Friday, November 07, 2008

Beyond the Abstract - New Concepts in Klinefelter Syndrome Nov. 7, 2008

BERKELEY, CA ( - Klinefelter syndrome (47,XXY) is the most common numerical chromosomal aberration among men, with an estimated frequency of 1:500 – 1:1000 of live deliveries. Men with KS represent a broad spectrum of phenotypes, professions, incomes and socioeconomic status. Severe intellectual deficits are rare. Spermatogenic and steroidogenic dysfunction are cardinal and the most prevalent signs of Klinefelter syndrome.
The 47,XXY karyotype of Klinefelter syndrome arises spontaneously when paired X chromosomes fail to separate. Advanced maternal and paternal age have been linked to increased risk of Klinefelter syndrome. The X chromosome carries genes that regulate testis function, brain development and growth.
In the last decade, the combination of microsurgical testicular sperm extraction (TESE) and use of freshly retrieved sperm for in-vitro fertilization (IVF) resulted in life births of children from over 50% of patients with Klinefelter syndrome who attempted such a procedure . The fact that sperm can be found in the testes of men with Klinefelter syndrome has challenged the previous assumption that men with Klinefelter syndrome are always sterile. This has raised the hypothesis that children with Klinefelter syndrome are born with spermatogonia and later in life, most likely during early puberty, spermatogonia undergo massive apoptosis that results in depletion of spermatogonial population and subsequent azoospermia.
This hypothesis is based primarily on three observations: testicular sperm can be identified and recovered from at least half of adult men with Klinefelter syndrome; in rare cases, sperm can be found in ejaculates of men with Klinefelter syndrome; and data from boys with Klinefelter syndrome who were biopsied at different ages and development stages indicated that boys with Klinefelter syndrome have spermatogonia at birth but that damage to the germinal epithelium occurs early during puberty. Molecular mechanisms of spermatogonial loss are not known at this point. Sperm found in testes of men with Klinefelter syndrome have only a slightly increased frequency of sex chromosome polysomies, and most boys born from fathers with Klinefelter syndrome have a normal karyotype. These findings indicate that during early stem-cell proliferation or meiotic division, the checkpoint mechanisms are able to overcome X chromosome polysomy resulting in sperm with a single X (or Y) chromosome. We now have 3 boys when sperm was found in ejaculate early in puberty and subsequently lost, supporting that the damage to the testis occurs early during puberty.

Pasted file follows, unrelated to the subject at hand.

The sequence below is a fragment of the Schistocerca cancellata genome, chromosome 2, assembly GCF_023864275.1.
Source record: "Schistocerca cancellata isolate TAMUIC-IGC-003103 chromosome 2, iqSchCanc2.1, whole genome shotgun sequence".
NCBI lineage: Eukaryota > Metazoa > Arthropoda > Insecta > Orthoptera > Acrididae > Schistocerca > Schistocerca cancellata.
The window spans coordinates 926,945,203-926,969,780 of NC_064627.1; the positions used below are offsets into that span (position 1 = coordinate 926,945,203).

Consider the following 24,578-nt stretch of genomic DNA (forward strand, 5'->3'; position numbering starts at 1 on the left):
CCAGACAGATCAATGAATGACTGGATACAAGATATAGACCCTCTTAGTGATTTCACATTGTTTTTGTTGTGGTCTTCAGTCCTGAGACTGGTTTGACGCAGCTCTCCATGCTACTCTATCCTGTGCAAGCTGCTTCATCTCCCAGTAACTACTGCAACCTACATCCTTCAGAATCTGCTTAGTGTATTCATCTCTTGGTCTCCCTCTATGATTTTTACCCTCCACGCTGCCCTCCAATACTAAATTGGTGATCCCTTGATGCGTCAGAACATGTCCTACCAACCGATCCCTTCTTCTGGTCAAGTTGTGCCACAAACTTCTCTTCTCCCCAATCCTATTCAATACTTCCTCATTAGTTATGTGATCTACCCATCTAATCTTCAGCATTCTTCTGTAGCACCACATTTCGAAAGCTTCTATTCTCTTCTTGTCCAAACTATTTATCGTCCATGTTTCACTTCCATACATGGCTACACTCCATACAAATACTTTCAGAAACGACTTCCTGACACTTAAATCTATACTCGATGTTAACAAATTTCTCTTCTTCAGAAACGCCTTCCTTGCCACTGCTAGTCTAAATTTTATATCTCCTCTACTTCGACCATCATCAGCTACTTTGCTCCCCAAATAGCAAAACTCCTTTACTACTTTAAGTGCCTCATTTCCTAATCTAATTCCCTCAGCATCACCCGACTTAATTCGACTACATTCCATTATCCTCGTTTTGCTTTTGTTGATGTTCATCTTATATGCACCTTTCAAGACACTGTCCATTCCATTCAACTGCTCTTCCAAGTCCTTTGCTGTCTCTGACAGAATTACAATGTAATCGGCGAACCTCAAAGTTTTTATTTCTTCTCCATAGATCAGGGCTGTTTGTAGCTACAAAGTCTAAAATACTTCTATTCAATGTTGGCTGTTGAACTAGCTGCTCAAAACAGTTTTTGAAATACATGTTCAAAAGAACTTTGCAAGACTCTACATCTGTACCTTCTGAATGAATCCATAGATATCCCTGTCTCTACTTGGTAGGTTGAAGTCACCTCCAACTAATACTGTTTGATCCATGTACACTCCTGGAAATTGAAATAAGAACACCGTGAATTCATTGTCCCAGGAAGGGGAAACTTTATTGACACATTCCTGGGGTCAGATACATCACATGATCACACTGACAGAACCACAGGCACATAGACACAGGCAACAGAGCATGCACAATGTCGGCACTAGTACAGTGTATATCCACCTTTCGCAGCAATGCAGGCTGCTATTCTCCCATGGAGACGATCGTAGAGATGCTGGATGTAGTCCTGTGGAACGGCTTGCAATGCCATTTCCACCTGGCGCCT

The article we published in Current Opinions in Urology, summarizes our own experience in the fertility preservation program in adolescents with KS. It is based on often pioneering and out of the box thinking of our colleagues from around the world, who despite previous assumptions about sterility in men with KS, devoted time and resources to giving the hope and joy of fatherhood to thousands of men around the globe. KS brings tremendous opportunity to study how to best help our patients and potentially prevent progressive testicular failure. It also brings vast material for basic scientists to answer critical and broadly applicable questions about molecular mechanisms of how spermatogonia overcome presence of additional X chromosome-producing 23 X or 23 Y sperm, what are the underlying mechanisms of X chromosome inactivation in men with KS, and why despite high LH, a majority of men will become hypogonadal.
We hope this manuscript will result in renewed interest among clinicians and scientists in this common but under studied syndrome.
Written by: Darius A. Paduch, MD, as part of Beyond the Abstract on This initiative offers a method of publishing for the professional urology community. Authors are given an opportunity to expand on the circumstances, limitations etc... of their research by referencing the published abstract.
New Concepts in Klinefelter Syndrome - Abstract Male Infertility and Reproduction Section
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